Finding Home Again
"If it hadn't been for Ms. Ashe, we’d probably still be trying to figure out how to get into a place where we can all come together again. She’s such a loving, spiritual lady.”
Yvonne’s experience last summer at The Salvation Army’s Ruth Lilly Women and Children’s Center was shaped by her relationship with Amauunet Ashe, a care coordinator and the intake supervisor at the shelter. Working side-by-side with Amauunet, Yvonne was able to turn a frightening domestic situation around and find a path forward.
Yvonne arrived at the shelter last June with her grandson, Will, in tow. She and her family had been forced to leave their apartment after her oldest daughter's abusive ex-boyfriend took his anger out on the family by shooting up their home. Frightened and without a place to go, Yvonne called The Salvation Army and was able to get immediate admittance to the shelter. She and Will were safe, but she needed to find a new home to get the rest of her scattered family back together in one place.
“When she came she was fragile, but tough,” recalled Amauunet. “It’s an oxymoron, but she was the matriarch of her family and just needed some tender loving care and some support. She’d never been in a shelter before and was trying to navigate how she could do this with her 12-year-old grandson. She was very protective and wanted to make sure that things were going to work for him, as well as for her.”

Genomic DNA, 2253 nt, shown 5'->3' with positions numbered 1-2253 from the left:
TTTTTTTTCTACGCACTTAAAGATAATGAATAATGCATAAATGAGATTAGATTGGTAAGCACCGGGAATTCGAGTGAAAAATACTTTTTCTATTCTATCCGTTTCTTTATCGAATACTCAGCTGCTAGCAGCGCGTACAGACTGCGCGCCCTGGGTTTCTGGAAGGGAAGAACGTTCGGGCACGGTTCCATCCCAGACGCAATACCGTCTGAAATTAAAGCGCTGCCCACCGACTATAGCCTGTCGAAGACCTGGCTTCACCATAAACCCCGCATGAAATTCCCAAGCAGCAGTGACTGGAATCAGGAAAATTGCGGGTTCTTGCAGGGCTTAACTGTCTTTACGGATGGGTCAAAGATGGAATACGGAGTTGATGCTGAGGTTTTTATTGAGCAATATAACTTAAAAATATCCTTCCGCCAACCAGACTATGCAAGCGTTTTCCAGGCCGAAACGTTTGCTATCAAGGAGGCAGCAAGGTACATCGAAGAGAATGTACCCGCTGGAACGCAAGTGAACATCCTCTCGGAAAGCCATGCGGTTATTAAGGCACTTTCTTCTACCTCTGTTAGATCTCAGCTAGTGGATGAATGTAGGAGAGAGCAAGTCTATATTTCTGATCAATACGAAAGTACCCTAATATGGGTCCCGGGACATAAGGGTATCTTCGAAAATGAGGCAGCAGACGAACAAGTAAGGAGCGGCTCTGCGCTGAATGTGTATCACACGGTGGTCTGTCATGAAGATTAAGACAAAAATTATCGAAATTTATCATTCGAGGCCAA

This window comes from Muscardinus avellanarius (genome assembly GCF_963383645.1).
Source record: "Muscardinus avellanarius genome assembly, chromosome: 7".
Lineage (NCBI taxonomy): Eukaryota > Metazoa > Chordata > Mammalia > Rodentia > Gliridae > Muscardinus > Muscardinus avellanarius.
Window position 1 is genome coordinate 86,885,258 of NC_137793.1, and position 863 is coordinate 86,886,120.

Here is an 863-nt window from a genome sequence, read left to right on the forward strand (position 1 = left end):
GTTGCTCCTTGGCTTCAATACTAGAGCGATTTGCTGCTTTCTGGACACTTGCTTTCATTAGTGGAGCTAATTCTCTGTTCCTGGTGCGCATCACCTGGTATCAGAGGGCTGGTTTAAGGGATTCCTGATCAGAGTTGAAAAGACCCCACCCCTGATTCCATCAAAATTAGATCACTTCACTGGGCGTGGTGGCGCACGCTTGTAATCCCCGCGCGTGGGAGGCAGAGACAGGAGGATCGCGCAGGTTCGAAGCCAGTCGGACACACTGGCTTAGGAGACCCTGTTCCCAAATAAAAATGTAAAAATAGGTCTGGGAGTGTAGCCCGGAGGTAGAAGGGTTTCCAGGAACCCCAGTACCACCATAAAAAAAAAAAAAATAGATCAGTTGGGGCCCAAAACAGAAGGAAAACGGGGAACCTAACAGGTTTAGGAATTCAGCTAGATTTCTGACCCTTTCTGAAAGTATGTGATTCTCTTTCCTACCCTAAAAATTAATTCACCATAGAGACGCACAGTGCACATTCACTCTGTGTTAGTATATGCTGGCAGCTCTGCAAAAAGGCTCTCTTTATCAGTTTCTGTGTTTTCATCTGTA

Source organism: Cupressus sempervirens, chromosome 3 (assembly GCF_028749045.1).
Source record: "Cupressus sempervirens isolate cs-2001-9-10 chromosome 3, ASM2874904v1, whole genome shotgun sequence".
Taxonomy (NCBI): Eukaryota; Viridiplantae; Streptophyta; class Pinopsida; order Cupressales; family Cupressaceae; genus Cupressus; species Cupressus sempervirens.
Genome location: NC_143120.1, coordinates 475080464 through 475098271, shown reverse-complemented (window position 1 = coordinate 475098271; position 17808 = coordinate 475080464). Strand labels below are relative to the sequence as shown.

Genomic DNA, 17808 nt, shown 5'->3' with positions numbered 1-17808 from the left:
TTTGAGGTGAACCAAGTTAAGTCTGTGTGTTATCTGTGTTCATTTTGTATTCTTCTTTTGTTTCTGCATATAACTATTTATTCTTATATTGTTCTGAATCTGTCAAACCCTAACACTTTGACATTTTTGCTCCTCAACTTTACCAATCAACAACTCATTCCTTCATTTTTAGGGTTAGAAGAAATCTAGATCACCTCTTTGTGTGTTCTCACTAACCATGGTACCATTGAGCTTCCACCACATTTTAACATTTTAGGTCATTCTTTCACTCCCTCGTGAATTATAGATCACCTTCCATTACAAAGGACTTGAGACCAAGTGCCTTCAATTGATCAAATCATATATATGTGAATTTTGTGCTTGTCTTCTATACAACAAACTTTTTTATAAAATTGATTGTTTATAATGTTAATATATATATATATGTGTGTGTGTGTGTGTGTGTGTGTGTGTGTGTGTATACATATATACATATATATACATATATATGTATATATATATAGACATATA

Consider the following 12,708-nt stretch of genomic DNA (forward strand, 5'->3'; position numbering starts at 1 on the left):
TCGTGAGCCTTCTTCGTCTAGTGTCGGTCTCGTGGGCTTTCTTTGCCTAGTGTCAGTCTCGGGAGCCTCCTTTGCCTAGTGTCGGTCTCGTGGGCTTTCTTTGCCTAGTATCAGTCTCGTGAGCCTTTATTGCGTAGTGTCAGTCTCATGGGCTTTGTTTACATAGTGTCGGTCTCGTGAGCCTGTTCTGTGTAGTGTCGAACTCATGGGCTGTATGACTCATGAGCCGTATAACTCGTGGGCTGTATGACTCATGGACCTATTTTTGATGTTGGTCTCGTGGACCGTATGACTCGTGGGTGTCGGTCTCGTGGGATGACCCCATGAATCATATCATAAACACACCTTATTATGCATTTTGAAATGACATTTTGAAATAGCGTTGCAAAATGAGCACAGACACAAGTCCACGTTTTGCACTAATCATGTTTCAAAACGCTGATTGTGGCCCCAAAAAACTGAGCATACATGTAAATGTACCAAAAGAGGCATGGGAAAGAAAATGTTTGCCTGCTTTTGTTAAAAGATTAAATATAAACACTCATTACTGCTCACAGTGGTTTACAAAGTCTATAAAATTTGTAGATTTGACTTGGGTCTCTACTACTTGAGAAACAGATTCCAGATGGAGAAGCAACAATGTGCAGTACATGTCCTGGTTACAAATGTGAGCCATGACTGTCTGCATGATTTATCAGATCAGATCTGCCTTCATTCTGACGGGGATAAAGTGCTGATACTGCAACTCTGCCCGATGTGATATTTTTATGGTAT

Yvonne was especially concerned about how the other children would treat Will, who has ADHD and a speech impediment. She was delighted to see how caring the staff was and how well the children got along. Will bonded with the staff and residents, which helped their three-month stay at the shelter feel much more home-like than expected.
When Yvonne learned that she could apply for housing at the shelter’s adjoining property, The Salvation Army Barton Center, she was excited to take this first step toward having her own home again. She worked hard to get to the point where she and Will could transition to the apartment complex, impressing the shelter staff with her determination and tenacity.
“Over the course of her three months here she was needing me less,” Amauunet shared. “She was telling me what she was doing as opposed to telling me what she needed me to help her to do. Instead of leading her, I started shadowing her. She took ownership of everything she wanted to do.”
Today Yvonne and Will are living in a two-bedroom apartment in the Barton Center while they work to get the family back together in one place. Will continues to work with the same tutor who helped him at the shelter and Yvonne knows that she can always call Amauunet for help.
“Even if it’s just to get an interview outfit from the Sally Shop, I know I can always reach out for support when I need it,” Yvonne confided. “Everything about this place has been just a blessing.”